A small personal plea: Please ask Foursquare to incent user base to document all happy hours deals in their town.I’m dying for an app that at any given time / gps, tells me where the cheap drinks and bar snacks are nearest me. You’d think yelp would have this figured, no such luck.
I think we can arrange a variant of that with a different flavor of garagedollar
Well, happy hour isn’t what I’m interested in personally, but I want Foursquare to have more pizzazz in it too like I want it to talk to me and say “hey, you know that place you’ve checked in to? it’s having a sale on Coke 2/$7.00” etc.Foursquare still feels to me like I’m walking a virtual city and not a real life city.
My thing is 4quare ought to use game mechanics to build out information and services.I could care less who “checks in” most that’s 1 point. The guy who types in the entire happy hour menu? that’s 10 points.Now we’ve got a valuable piece of information unavailable anywhere else, that people need to use 4square for even if they’re aren’t game players.Points for total spending also makes sense, each bar / restaurant needs a loyalty program anyway.
Decisions like these are very point-in-time. Foursquare’s team & their investors are both an amazing combo. I hope the decision to remain independent builds a very large company and allows the users with a continuous, non-disrupted UX and … yeah, gives a windfall to the founders, employees and investors!Indus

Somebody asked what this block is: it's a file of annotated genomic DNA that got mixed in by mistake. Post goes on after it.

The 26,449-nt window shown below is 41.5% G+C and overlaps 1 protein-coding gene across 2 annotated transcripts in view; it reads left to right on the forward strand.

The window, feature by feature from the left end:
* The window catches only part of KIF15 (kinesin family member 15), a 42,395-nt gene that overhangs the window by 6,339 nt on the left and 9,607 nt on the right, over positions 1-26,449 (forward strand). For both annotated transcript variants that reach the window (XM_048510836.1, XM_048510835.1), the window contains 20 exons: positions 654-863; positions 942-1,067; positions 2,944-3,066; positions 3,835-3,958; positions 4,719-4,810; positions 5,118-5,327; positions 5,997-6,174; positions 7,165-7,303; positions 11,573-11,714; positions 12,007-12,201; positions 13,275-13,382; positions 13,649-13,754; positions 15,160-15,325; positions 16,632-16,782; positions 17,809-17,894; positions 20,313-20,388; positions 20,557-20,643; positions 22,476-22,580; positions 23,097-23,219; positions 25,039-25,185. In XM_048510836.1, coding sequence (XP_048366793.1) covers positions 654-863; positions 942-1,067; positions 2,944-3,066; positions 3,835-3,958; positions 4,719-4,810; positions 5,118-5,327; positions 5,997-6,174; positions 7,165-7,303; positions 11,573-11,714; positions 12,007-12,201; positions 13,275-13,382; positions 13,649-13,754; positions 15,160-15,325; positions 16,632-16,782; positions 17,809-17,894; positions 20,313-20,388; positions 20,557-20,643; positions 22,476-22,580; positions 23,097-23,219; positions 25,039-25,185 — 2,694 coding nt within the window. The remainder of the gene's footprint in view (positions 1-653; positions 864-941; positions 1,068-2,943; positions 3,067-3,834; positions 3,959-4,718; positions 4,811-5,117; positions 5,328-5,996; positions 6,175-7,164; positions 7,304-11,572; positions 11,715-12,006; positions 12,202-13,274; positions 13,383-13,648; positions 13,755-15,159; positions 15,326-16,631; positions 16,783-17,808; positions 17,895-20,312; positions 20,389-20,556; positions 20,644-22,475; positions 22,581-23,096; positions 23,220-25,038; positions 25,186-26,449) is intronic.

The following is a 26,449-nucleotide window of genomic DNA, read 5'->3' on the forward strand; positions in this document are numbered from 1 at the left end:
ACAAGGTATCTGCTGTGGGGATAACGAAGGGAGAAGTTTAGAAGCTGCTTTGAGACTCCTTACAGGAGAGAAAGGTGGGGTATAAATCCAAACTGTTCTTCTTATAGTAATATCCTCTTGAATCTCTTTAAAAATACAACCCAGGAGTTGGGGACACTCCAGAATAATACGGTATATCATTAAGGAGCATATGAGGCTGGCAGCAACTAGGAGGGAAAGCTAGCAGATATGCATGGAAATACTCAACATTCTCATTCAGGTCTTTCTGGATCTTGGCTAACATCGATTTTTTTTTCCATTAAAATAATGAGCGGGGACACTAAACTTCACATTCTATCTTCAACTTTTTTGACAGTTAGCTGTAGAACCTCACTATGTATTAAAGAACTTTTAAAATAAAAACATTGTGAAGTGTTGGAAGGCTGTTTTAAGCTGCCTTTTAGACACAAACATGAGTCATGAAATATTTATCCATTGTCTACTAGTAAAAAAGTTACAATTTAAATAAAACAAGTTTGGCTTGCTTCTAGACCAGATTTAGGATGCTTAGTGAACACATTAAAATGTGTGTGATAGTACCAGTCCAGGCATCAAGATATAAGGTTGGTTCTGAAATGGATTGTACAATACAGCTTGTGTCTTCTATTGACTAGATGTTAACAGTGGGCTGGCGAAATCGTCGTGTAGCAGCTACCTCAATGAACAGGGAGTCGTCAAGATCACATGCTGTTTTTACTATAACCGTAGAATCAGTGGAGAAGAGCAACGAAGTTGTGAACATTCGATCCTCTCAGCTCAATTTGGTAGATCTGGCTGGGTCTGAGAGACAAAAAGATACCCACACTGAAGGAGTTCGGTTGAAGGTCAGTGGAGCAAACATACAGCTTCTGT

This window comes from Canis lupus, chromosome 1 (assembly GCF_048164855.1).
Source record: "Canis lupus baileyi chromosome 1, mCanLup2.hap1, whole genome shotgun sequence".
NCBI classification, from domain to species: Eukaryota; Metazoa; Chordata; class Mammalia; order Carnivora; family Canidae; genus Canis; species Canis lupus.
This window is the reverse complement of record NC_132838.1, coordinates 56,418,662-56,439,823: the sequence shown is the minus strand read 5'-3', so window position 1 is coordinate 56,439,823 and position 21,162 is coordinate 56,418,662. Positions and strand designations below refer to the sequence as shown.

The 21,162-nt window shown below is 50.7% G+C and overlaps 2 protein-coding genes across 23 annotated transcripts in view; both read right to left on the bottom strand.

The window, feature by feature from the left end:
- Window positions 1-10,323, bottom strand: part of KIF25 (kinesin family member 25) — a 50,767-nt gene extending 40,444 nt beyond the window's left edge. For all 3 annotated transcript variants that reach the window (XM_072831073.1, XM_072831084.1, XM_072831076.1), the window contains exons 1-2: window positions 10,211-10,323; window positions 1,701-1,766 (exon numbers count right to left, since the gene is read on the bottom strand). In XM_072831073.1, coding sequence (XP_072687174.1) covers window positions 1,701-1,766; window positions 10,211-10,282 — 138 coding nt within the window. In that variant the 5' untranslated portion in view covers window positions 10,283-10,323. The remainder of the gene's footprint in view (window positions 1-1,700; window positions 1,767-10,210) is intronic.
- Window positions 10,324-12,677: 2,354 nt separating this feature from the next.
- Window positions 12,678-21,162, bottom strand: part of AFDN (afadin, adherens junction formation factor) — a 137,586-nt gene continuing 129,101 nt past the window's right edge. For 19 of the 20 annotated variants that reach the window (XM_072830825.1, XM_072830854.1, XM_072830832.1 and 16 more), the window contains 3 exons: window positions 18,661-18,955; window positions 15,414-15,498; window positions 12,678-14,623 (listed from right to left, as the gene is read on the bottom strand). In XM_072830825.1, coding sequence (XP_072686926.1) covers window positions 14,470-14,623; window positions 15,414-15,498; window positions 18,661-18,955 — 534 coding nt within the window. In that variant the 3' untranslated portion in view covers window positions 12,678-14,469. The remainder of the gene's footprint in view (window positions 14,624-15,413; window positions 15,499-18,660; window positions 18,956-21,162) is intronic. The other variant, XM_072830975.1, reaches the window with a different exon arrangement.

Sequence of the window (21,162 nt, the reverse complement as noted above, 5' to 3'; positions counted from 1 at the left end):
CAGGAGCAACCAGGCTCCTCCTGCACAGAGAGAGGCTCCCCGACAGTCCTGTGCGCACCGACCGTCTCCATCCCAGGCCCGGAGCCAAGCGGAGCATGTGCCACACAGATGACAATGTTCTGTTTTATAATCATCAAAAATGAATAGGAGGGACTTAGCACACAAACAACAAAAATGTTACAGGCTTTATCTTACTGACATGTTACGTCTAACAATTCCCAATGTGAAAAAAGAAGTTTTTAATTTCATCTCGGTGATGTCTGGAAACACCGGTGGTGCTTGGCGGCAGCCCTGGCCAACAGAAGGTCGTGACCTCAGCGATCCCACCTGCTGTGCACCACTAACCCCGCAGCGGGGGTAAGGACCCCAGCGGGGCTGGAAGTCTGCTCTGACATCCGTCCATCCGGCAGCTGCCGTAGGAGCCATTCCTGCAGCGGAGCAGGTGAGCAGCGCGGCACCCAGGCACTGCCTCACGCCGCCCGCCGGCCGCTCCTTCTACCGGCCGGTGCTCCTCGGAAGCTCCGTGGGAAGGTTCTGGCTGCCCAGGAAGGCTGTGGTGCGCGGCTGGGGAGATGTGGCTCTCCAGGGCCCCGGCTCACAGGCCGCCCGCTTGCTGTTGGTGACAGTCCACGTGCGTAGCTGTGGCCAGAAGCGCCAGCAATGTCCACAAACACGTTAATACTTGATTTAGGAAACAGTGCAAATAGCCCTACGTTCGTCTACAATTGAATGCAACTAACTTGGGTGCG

FredCongrats on the new round. I do believe you’ve made a wise investment. That being said, I think this post would have been more instructive had you started from the premise of the critics might be getting right. I think going through them one by one, debunking using the thinking behind your initial and now continued investment in Foursquare, as rebuttals. As it is, the blog post above is just praise for Foursquare and your own thinking.I was an early adopter of Foursquare. Used it since April of 2009 very heavily. A few weeks ago I woke up and decided to stop checking in. I asked myself why I was doing this. I really wasn’t getting anything out of it. I wasn’t getting free meals, or drinks, even though I was the mayor of many places over the past year, 90% of the businesses didn’t even know what Foursquare was, or if they did, they had no idea how to market themselves on it and certainly weren’t getting any direction from the company. As to finding and locating my friends on it, the serendipity aspect is truly overestimated. When i want to see friends, I see friends. I can find where they are and where they will be.Anyway, I do wish you luck here, I just hope that Foursquare doesn’t become emblematic of the social media bubble.Z
Great points, I can see how it would appear that way now.They have a TON to build and execute. I think you’ll see a LOT happening soon, on the opposite end of the check-in side. From my getting to know this team from very early on, here’s what I’d predict you can expect:1. So far it’s been about putting out a product that entices enough users passionately enough to contribute a critical mass of data.2. Then/now they have to maintain the exploding service so it doesn’t collapse– while raising VC. Now that the raise is complete they can focus on #3…3. Next is to have the collected data and presented in meaningful ways that will add value back to the venues, businesses, and end users. And you can be sure there is immeasurable value to be mined from that, while preserving privacy, etc.I can’t wait to be a recipient.